These tests are all done through a simple blood test which your MD can request. Naturopathic Doctors are also able to run these tests which will cost approximately $100.

Is Estrogen Dominance causing your weight gain, heavy periods, and breast tenderness?

digestive-upsetWhat is estrogen dominance?

Estrogen is one of the primary female sex hormones. In women, estrogen helps initiate sexual development, regulates menstruation, and effects the entire reproductive system. Normally, estrogen is in delicate balance with another primary sex hormone, progesterone. This balance is necessary for both to function efficiently, and can be susceptible to disruption if levels in either shift.

There are two ways that estrogen dominance can present itself in the body. When the body has either too much estrogen from overproduction, or a lack of progesterone, it enters a state referred to as “estrogen dominance.” That is, too much estrogen relative to progesterone.

The body produces three main types of estrogen: estrone, estradiol, and estriol. Many women’s ailments, including breast cancer, uterine fibroids and cancer, ovarian cysts and cancer, endometriosis, polycystic ovary syndrome, and hypothyroidism are caused or promoted by excesses of estradiol, estrone, environmental estrogens, and synthetic estrogens.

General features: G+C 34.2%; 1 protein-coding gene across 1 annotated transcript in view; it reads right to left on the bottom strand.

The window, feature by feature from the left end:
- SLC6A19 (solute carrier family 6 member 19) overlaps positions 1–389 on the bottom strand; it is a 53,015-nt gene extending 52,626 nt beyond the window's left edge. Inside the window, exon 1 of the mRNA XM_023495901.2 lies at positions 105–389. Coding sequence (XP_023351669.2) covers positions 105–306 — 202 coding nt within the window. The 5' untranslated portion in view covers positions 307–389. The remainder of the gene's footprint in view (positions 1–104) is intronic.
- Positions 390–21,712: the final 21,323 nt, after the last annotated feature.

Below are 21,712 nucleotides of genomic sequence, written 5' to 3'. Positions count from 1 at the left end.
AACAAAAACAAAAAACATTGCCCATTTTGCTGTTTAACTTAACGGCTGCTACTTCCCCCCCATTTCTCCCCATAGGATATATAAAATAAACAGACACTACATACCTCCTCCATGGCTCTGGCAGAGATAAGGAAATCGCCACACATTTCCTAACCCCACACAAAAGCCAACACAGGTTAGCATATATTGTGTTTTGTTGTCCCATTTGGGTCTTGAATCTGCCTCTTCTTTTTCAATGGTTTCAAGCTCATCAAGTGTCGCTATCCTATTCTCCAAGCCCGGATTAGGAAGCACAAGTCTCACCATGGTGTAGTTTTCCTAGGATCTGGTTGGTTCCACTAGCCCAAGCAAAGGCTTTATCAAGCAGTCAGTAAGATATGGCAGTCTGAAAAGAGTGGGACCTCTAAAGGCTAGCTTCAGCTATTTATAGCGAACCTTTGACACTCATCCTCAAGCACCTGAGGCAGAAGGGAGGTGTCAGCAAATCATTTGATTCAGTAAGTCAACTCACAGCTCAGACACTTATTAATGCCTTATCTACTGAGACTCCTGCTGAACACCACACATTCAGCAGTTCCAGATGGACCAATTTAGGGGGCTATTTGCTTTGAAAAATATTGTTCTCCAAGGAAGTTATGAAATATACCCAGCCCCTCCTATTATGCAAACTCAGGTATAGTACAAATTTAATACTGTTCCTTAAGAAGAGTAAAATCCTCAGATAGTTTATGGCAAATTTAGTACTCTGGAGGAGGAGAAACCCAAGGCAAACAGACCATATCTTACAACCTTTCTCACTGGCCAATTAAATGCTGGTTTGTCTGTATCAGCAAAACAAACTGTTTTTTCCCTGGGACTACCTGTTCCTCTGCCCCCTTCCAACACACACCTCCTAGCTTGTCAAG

Estrogen in our bodies comes from five possible sources:

  • FROM INSIDE THE BODY: estrogen is made in the ovaries, placenta, adrenal glands, and fat cells.
  • FROM OUTSIDE THE BODY:
    • Estrogen-like foods and herbs (e.g. soy, legumes, pumpkin seeds, licorice root, etc.)
    • Animal products that has been raised using hormones (e.g. meat, poultry, fish, dairy.)
    • Environmental chemicals or xenoestrogens (e.g. pesticides, plastics, parabens, cleaning products, personal care products, etc.)
    • Synthetic estrogens (e.g. birth control, fertility drugs, hormone replacement therapy.)

What Causes Estrogen Dominance?

During the course of a normal menstrual cycle, estrogen is the dominant hormone for the first two weeks leading up to ovulation. Estrogen is balanced by progesterone during the last two weeks. However, as a woman approaches perimenopause and begins to experience anovulatory cycles (i.e. cycles where no ovulation occurs), estrogen can often go unopposed, thus causing symptoms. Skipping ovulation, however, is only one potential factor in estrogen dominance. Other causes may include:

  • Being overweight (i.e. body fat greater than 28%) since fat cells produce estrogen
  • Having a burdened liver, which leads to estrogen not being broken down and eliminated from the body efficiently. The result is estrogen recirculating and accumulating.
  • Being overstressed. This results in excess amounts of cortisol, insulin, and norepinephrine, which can lead to adrenal exhaustion and adversely affect your overall hormonal balance.
  • A low-fibre diet containing too many refined carbohydrates, and not enough nutrients and high quality fats. Fibre helps eliminate estrogen through bowel movements.
  • Environmental exposure to estrogen-like compounds such as phthalates and BPA.